Despite the cover looking very similar to the omnibus editions of the original series, the Clear Card Arc manga is actually NOT licensed by Dark Horse. Kodansha is the publisher of Clear Card Arc, and have thankfully carried over the visual look and provided the first 4 chapters in one lovely volume. Translation quality is mostly very good and, again, flows nicely from where Dark Horse left off with translated sound effects and name prefixes kept as they were, aside from one random new addition – ‘Yukibunny’ is now Yukito Tsukishiro’s nickname in this book. Admittedly, in the original translation Kerberus calls him ‘Yuki-usagi’, however they kept it in romaji in the Dark Horse English translation, so having Kodansha literally translating that as well to ‘Yukibunny’ is, correct for sure, but also very weird to see when it has not been seen or heard in English previously. All it does is (for me) provide flashbacks to the early Sailor Moon English translation from Tokyopop when they name her ‘Bunny’ instead of Usagi…sometimes not translating names literally or how a person chooses to address them (e.g. senpai) works best and makes the dialogue flow better, so Kodansha made one bad call here, but the rest is perfectly fine.

The return of Cardcaptor Sakura is a wonderful surprise and the first volume is a delightful success; from the lovely art and the characters to the new story’s beginnings – all of it feels like a genuine continuation that CLAMP wanted and felt creatively compelled to do, rather than a series to bring back due to its popularity. If you’re a CLAMP fan, and especially if you love Cardcaptor Sakura, do not hesitate to pick up this volume.

Now please, CLAMP, keep it up and don’t stop until its proper conclusion!


‘When all the cards are gathered… It is not the end, but rather the beginning. The beginning of the end…’

Young schoolgirl Sakura worked hard to collect all the Clow Cards and, after many magical adventures, converted them to her own Sakura Cards. As she starts middle school, she begins to have disturbing dreams in which all her cards become transparent. Seeking help from guardians Yue and faithful Kero-chan/Cerberus (usually at her side in stuffed toy form), she fears that she’s losing her powers. Why is this happening? And what does Eriol, Clow Reed’s reincarnation, know…yet is not ready to share?

This is a return by CLAMP to the less complicated present-day world of Sakura after the over-complicated – and still not entirely satisfactorily resolved – adventures of the other dimension (and older) Sakura and Syaoran Li told in the many volumes of Tsubasa: Reservoir Chronicle and Tsubasa: World Chronicle (not to mention crossover xxxHOLIC as well). Like many fans, I encountered Sakura before going on to discover other CLAMP titles, so she holds a special place in my affections. And I think I can safely say that the four-mangaka team have pulled off a delightful return to the style and atmosphere of their early work. Thus far. That’s not to say that they won’t be tempted to stray! Their trademark ellipses, leaving important sentences unfinished, words unsaid, have already crept in. Is this to instil a greater sense of mystery… or to avoid committing to a definitive plotline? And not a great deal happens, to be honest, although Sakura and Tomoyo make a delicious cheesecake.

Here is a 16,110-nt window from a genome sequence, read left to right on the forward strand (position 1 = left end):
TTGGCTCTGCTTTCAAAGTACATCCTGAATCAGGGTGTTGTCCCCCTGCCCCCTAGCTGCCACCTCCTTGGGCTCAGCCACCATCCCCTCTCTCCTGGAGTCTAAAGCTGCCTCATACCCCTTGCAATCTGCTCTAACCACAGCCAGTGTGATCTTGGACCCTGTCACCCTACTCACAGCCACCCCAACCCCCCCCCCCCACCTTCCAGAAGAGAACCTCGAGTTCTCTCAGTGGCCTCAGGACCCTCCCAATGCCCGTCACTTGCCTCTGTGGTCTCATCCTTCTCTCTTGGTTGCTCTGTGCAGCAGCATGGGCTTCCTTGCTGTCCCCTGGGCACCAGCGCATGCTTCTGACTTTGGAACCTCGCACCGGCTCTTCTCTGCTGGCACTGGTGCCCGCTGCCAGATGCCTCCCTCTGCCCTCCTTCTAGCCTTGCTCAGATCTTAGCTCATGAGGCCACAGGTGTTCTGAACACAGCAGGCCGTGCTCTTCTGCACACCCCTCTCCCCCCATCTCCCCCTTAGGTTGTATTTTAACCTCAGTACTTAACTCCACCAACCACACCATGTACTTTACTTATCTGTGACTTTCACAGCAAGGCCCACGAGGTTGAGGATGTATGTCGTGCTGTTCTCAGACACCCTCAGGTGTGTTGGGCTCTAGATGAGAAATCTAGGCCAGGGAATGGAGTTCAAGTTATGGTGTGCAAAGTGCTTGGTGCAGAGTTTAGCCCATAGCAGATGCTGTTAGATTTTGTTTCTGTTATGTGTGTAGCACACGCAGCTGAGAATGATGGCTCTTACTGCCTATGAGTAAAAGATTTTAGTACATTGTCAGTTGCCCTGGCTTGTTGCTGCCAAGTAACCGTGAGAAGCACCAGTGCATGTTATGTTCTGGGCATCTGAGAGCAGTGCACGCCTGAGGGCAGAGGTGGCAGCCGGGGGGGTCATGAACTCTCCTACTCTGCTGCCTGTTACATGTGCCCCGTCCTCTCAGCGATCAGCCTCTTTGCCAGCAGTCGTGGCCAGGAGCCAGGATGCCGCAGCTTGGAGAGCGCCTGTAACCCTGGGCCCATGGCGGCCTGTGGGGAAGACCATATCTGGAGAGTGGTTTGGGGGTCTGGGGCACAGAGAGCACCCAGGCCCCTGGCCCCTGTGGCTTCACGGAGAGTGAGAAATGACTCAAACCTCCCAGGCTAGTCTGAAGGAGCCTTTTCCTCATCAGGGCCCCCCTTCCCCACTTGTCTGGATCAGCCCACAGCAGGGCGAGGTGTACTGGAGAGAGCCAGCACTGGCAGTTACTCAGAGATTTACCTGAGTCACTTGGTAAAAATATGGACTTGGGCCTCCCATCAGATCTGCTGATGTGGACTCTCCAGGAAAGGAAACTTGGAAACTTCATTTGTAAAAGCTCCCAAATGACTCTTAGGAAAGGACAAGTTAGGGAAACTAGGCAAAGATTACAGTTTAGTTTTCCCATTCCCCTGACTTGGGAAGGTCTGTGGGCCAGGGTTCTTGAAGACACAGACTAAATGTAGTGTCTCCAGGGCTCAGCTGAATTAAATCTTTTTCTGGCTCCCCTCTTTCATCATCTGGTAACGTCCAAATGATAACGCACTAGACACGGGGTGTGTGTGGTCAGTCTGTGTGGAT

All the favourite characters from the first twelve volumes are here: Eriol, now in England with Kaho Mizuki, Ruby Moon and Spinel – and of course, bossy older brother Toya and best friend, Yukito, now at college. Best of all, Sakura is starting Tomoeda Middle School with faithful Tomoyo and Syaoran Li, returned from Hong Kong. But even though the main characters are middle schoolers (twelve) they still look much younger. If the point of the new adventure is that they’re older, they should look older too. The suggested reading age given by Kodansha is T (13 +) which is interesting in that the first two series were originally released by Tokyopop  as ‘A’ (All Ages) – although the recent Dark Horse editions opted for ‘12’. CLAMP are known for their slyly subversive subtexts and, given that there is an (implied) same-sex relationship between Toya and Yukito, Tomoyo has a crush on Sakura, and as for the relationship between one of their classmates (now departed to another school) and the male class teacher, well… age-inappropriate doesn’t begin to address the issue in some readers’ eyes. However, the charmingly  fresh tone of the interactions between the children in the original series is recaptured here and it is just as engaging as it was before.

The art delivers some striking panels when Sakura is in full magical girl mode and the chibi versions of the characters are as adorable as ever.

Kodansha Comics (who still publish Tsubasa and xxxHOLIC) deliver a fluently translated version (props to translator Devon Corwin for preserving the honorifics) – but, sadly, there are no colour illustrations or helpful translator’s notes. You can read an extract from the first volume here.

Never read the original Sakura Cardcaptor manga – or forgotten what happened? Never fear: CLAMP have very thoughtfully provided a 2-page illustrated summary to get you right up to speed.  And there’s the anime TV series on its way, starting soon.

8 / 10


By day, I work in the television industry. By night, I'm a writer for Anime UK News. Twitter: @lilithdarkstorm

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Sarah's been writing about her love of manga and anime since Whenever - and first started watching via Le Club Dorothée in France...